When came our turn to land, we walked into what could only be described as a “pinch me now moment”. Barrientos Island is shared by two species of penguins, gentoo and chinstrap. They were everywhere! We kept our distance of at least 2m. As this was moulting season, the penguins don’t move much allowing for great photo opportunities. It was an amazing first experience, and I couldn’t even imagine what was to come next!


What was your highlight of the Antarctic Peninsula?

A Zodiac cruise off Gourdin Island was special. The sky was clear and the water like a millpond. In and out of the coves we went, fur seals coming close to get a look, leopard seal sleeping on a floating iceberg, chinstrap penguins lining up on the beaches. Suddlenly behind us up popped a leopard seal in the water. It swam under the Zodiac back up the other side and kept circling us to investigate what we were doing. They have been known to puncture Zodiacs before, so we hoped our “top predator” was going to play nice. As it swam off into the distance, we saw more seals and penguins and the start of a vivid orange sunset.

One of our days at sea on route to South Georgia was also very memorable. Having passed Elephant Island in the morning – historically significant as part of Shackleton’s Endurance Expedition – we were happily listening to a lecture in the afternoon when an announcement came across the tannoy. Appearing through the mist ahead was the edge of A23a – the largest floating object in the world. In the distance I could see what looked like a standard iceberg until as we sailed closer the scale became evident. It was taller than the ship and stretched further then the eye could see. It was seemingly endless with an area of approximately 1500sq miles. What else would you do when sailing past the biggest tabular iceberg? Set up an ice-cream station, of course. A welcome treat even on a cold day in the Antarctic Sound.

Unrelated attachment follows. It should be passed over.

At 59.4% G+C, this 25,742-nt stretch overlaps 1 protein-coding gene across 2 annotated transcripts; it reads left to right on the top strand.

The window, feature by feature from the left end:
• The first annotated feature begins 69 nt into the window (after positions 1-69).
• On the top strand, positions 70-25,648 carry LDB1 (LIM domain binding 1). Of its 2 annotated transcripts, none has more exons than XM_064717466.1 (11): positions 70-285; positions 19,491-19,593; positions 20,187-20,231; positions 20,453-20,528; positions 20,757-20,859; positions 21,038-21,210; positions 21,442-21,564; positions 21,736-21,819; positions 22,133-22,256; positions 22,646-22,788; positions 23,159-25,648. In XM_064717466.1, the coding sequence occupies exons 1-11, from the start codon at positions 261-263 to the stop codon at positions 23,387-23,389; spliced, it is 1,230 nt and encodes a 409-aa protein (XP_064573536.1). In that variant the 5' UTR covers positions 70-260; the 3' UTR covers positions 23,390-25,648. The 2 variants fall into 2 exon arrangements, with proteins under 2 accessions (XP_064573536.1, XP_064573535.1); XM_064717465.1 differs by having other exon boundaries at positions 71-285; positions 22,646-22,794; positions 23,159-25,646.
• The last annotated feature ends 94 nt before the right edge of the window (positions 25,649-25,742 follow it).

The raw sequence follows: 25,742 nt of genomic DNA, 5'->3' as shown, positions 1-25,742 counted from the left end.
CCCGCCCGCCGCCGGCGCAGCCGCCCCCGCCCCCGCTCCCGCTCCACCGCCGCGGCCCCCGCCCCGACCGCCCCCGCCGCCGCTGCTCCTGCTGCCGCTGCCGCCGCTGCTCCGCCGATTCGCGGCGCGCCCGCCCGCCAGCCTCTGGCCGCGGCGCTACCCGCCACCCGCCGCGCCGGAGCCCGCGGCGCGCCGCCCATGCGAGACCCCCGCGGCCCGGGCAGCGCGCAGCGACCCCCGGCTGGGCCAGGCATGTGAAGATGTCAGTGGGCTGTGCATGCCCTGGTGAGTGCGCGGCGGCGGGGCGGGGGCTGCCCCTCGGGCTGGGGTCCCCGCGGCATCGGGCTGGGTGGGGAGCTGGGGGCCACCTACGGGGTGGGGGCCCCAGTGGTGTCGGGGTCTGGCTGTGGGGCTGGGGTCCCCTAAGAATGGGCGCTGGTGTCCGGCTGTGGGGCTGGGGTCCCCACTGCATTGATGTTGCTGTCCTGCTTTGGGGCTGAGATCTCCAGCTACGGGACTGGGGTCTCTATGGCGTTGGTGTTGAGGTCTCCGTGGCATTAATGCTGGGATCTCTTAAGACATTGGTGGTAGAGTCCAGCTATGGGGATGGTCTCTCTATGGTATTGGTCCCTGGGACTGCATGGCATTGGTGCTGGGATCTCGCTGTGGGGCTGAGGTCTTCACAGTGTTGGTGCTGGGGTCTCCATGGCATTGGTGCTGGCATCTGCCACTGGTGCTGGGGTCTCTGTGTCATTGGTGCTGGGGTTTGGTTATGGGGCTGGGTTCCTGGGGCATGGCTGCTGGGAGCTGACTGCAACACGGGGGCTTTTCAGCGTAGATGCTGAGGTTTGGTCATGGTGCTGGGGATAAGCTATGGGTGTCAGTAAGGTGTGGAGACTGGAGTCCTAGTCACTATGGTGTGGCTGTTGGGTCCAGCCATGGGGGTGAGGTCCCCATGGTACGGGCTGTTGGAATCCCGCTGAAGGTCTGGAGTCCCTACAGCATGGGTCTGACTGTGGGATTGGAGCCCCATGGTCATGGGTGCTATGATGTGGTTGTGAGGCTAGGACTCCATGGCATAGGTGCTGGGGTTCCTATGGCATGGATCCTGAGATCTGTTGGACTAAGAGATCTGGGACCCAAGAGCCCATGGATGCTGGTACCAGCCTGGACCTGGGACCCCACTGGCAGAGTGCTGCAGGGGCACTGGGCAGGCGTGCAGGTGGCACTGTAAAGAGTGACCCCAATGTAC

Where did you visit on South Georgia?

Goldthul was once a whaling station. The stone beaches are backed by mountains and tussock grass which seemed to be popular with the fur seals who would suddenly pop their heads out behind you or come bounding towards the sea. As I followed the trail suggested by the expedition team, we had our first up close on land encounter with a small group of king penguins. Their size in comparison to the chinstraps was incredible.

We Zodiac cruised around Gold Harbour in Cape Charlotte, which boasts an impressive glacier and wildlife. The weather was as amazing. Our Zodiac driver shut down the engines and we floated in silence taking a moment to absorb what was around us. We then followed the coast to the end of the glacier as the sun poked through cloud above. Returning we cruised in and out of the iceberg formations of every shape, size and colour including a rare green tinge.

We saw remnants of the past at Leith Harbour. Whale bones, anchors, chains, and silos in front of the old buildings to one side. The area now has been taken over in a much more appropriate fashion with a large population of fur seals moving in.